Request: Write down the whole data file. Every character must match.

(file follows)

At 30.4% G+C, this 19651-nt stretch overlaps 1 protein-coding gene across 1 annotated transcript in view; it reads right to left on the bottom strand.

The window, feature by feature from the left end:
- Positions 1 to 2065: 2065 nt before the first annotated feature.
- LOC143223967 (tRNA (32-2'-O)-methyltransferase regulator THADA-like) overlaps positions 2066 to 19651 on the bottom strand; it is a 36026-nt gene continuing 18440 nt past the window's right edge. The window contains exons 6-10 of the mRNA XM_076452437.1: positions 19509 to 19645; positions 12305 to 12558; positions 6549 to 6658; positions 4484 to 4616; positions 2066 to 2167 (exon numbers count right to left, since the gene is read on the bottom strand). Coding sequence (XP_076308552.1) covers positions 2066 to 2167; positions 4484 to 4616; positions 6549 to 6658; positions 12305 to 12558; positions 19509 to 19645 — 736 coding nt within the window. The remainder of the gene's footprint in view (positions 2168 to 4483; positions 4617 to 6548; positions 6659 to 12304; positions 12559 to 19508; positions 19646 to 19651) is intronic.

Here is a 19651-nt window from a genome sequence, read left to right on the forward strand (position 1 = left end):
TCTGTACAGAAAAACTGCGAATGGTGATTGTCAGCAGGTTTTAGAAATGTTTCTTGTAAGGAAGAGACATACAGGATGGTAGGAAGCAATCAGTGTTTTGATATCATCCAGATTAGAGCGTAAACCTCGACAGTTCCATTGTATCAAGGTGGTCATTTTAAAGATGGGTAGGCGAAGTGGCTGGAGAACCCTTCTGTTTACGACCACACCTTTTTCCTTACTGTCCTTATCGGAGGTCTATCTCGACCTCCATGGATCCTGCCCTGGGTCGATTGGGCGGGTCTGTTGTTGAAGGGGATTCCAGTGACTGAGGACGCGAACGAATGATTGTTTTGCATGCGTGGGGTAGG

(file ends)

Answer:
At 30.4% G+C, this 19651-nt stretch overlaps 1 protein-coding gene across 1 annotated transcript in view; it reads right to left on the bottom strand.

The window, feature by feature from the left end:
- Positions 1 to 2065: 2065 nt before the first annotated feature.
- LOC143223967 (tRNA (32-2'-O)-methyltransferase regulator THADA-like) overlaps positions 2066 to 19651 on the bottom strand; it is a 36026-nt gene continuing 18440 nt past the window's right edge. The window contains exons 6-10 of the mRNA XM_076452437.1: positions 19509 to 19645; positions 12305 to 12558; positions 6549 to 6658; positions 4484 to 4616; positions 2066 to 2167 (exon numbers count right to left, since the gene is read on the bottom strand). Coding sequence (XP_076308552.1) covers positions 2066 to 2167; positions 4484 to 4616; positions 6549 to 6658; positions 12305 to 12558; positions 19509 to 19645 — 736 coding nt within the window. The remainder of the gene's footprint in view (positions 2168 to 4483; positions 4617 to 6548; positions 6659 to 12304; positions 12559 to 19508; positions 19646 to 19651) is intronic.

Here is a 19651-nt window from a genome sequence, read left to right on the forward strand (position 1 = left end):
TCTGTACAGAAAAACTGCGAATGGTGATTGTCAGCAGGTTTTAGAAATGTTTCTTGTAAGGAAGAGACATACAGGATGGTAGGAAGCAATCAGTGTTTTGATATCATCCAGATTAGAGCGTAAACCTCGACAGTTCCATTGTATCAAGGTGGTCATTTTAAAGATGGGTAGGCGAAGTGGCTGGAGAACCCTTCTGTTTACGACCACACCTTTTTCCTTACTGTCCTTATCGGAGGTCTATCTCGACCTCCATGGATCCTGCCCTGGGTCGATTGGGCGGGTCTGTTGTTGAAGGGGATTCCAGTGACTGAGGACGCGAACGAATGATTGTTTTGCATGCGTGGGGTAGG